How to make DOS programs printing faster in Windows

Introduction: This article explains how to speed up printing from DOS to a DOS compatible printer on Windows.
If you need to print from DOS to a Windows printer which is not DOS compatible, like a Windows-Only (GDI) USB printer or a virtual printer (WinFax, PDF writers, etc.), please see: How to print from DOS to Windows-Only printers.

The Problem: If you run a DOS application on NT-based Windows systems (Windows 2000, XP, 2003, Vista, 2008), you may find that your print jobs are spooled after many seconds, sometimes minutes, especially when printing to a network printer. It may even happen on Windows 95/98/ME machines.

The problem has two main causes:

  1. How the DOS program manages the printing device
  2. How the DOS program uses the CPU on the machine

Managing the DOS printing device

In the age of DOS, most of the printers were dot-matrix and connected to a parallel port (LPT1:, LPT2: or LPT3:)

A typical DOS program sends binary data (characters) to one of these ports (usually LPT1:). A dot matrix printer can start printing that data as soon as it's sent to the port and before all the data has been sent by the program.

A DOS programmer did not need to close the printing device (port) when the print job ended, because the printer had already finished its job.

Under Windows things are different. Laser and other graphical printers need to receive an entire page before rendering it on paper. Additionally, multiple applications running/printing on the same machine introduced the need for a printing queue, especially with network printers.

So, if the DOS program does not close the printer port at the print job end, then Windows does not know the job is really finished. It waits for a timeout value to expire before deciding to finally spool the next job.

If you're in this situation, you can close the DOS program as soon as it finishes printing. You'll see your print job start immediately because all the DOS handles will be closed by the Operating System itself, including the printer port.

The best solution for this problem should be to fix the DOS program, if you are the original programmer. In further articles I'll show you how to do this with popular DOS programming languages, like Basic and Clipper.

If you're not a programmer, you can change the Windows timer above, to make the delay shorter.
Do not set the value too low or the printer could start printing before the DOS program has really finished creating the job.

Tip: If you're running Printfil 5.6 or newer , you can change this Windows parameter simply by the Configuration -> Standard -> Options Printfil's dialog, without having to manually edit the Windows Registry or other system files as described below.



1) If you're running an NT based Windows system (2000, XP, Vista, 2003, 2008)

The timeout value is stored into a Registry entry. TAKE CARE using RegEdit. It could be rather dangerous. If you'll perform the wrong actions, your machine could even refuse to reboot.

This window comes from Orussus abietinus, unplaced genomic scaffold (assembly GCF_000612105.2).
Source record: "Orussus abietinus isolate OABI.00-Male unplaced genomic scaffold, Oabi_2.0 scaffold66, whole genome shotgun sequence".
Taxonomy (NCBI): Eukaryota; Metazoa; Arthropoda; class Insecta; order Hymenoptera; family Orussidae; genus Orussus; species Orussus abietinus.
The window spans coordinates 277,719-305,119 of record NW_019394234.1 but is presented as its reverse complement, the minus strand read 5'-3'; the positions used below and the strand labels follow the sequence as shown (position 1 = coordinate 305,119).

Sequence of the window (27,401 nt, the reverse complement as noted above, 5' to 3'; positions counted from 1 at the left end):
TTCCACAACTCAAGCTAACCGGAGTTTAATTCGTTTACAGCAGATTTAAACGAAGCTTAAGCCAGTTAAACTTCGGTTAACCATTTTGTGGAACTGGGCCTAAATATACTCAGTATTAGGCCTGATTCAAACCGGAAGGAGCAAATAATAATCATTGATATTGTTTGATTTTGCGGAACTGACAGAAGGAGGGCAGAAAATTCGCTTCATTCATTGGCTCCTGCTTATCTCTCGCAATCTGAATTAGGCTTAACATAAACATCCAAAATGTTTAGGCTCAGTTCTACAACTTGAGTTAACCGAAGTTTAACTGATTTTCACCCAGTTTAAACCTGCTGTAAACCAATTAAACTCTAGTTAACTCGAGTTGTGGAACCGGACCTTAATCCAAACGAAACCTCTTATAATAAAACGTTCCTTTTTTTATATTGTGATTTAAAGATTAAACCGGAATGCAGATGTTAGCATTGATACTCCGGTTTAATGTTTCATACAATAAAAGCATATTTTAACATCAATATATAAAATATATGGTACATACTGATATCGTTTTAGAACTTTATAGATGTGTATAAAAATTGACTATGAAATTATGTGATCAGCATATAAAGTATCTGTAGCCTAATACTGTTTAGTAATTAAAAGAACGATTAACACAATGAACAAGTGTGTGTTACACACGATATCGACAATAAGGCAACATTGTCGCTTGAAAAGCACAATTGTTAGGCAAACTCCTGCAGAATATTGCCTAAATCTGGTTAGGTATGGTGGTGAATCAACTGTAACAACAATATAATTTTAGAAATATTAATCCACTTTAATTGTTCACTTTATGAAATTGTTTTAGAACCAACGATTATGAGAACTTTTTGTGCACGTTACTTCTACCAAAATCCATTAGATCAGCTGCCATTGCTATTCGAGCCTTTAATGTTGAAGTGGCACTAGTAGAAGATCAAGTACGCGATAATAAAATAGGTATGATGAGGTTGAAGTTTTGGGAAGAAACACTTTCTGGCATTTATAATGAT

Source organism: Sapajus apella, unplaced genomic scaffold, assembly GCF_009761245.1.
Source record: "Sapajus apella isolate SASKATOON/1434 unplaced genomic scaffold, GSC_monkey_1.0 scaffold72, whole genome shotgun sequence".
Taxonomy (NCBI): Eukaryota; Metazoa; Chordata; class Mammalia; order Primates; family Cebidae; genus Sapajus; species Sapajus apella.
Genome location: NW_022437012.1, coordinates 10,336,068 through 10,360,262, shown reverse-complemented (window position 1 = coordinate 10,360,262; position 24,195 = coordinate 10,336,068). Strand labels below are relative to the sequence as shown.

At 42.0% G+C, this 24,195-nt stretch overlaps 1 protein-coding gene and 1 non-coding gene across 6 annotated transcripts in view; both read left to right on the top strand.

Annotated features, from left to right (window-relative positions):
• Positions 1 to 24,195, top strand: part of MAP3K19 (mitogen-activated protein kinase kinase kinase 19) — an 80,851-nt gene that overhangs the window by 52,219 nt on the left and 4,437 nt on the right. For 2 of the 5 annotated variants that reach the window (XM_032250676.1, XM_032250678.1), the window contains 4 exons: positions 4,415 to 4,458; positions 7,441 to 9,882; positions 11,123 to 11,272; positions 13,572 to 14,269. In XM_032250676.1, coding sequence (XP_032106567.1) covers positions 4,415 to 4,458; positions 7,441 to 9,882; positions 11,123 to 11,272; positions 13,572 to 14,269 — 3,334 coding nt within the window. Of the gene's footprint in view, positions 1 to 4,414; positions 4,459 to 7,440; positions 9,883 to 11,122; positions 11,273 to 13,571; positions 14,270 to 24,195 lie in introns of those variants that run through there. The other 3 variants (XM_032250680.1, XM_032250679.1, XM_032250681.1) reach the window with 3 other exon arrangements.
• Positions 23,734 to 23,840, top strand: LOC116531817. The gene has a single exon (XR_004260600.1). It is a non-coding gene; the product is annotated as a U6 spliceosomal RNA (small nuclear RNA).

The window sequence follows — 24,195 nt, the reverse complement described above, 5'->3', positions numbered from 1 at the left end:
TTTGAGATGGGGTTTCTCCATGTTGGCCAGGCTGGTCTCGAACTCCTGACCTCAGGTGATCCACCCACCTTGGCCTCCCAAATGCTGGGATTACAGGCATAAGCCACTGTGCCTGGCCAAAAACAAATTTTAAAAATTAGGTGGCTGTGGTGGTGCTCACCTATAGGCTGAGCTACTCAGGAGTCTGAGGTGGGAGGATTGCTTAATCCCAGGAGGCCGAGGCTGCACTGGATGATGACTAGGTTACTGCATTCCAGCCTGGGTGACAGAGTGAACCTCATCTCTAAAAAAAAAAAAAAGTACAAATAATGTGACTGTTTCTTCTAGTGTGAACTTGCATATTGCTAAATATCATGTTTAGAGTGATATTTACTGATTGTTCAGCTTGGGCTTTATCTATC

In REGEDIT ( START -> RUN -> REGEDIT )
    click : HKey_Local_Machine
    then click : System
    then click : CurrentControlSet
    then click : Control
    then click : WOW

here you'll find the LPT_timeout property. Double clicking the value you can choose how many seconds you prefer, then reboot your machine to apply the change.

2) If you're runnign an older Windows OS (95/98/ME)

Search your C drive for the SYSTEM.INI file and open it with NOTEPAD (don't use Ms-Word or other word processors)

in the [386enh] section search [Network] if it does not exist enter the following:

  [Network]
  PrintBufTime=10
  [IFSMGR]
  PrintBufTime=10

This will set the timeout to 10 seconds. Reboot your machine to apply the changes.


DOS CPU usage

Unlike Windows, MS-DOS was a single-user operating system. You could only run a single program at a time, which could even keep the entire CPU for itself, to work as fast as possible.

This causes a common problem for DOS programs running on recent Windows machines: the CPU hogging.

Typically, when polling the keyboard (during a wait state), the DOS program performs an infinite loop, to check it as fast as possible. In DOS this did not cause any troubles at all, but on Windows, the system might be so "busy" that no other tasks can be performed (including the print spooling process, which usually starts when the DOS program has finished printing and is waiting for user input, typically on a menu).

To check if your own DOS program is actually hogging the CPU, please try to leave the Task Manager opened while it's on execution.

  Press CTRL+ALT+DEL
  Click the "Performance" tab

If the CPU usage often go to 100% while using your DOS program, then you're experiencing this problem.

A DOS programmer cannot do much for this problem because the keyboard polling routine is usually implemented in a low level routine inside the DOS compiler itself. Fortunately some patches has been released for popular DOS compilers to include a "release CPU" command inside that loop.

You can find some of the DOS 100% CPU patches at the Citrix website.


If the solutions in the page above does not apply to you, you may want to try TameDOS as a replacement for the Windows Command Prompt, which is supposed to solve this problem.


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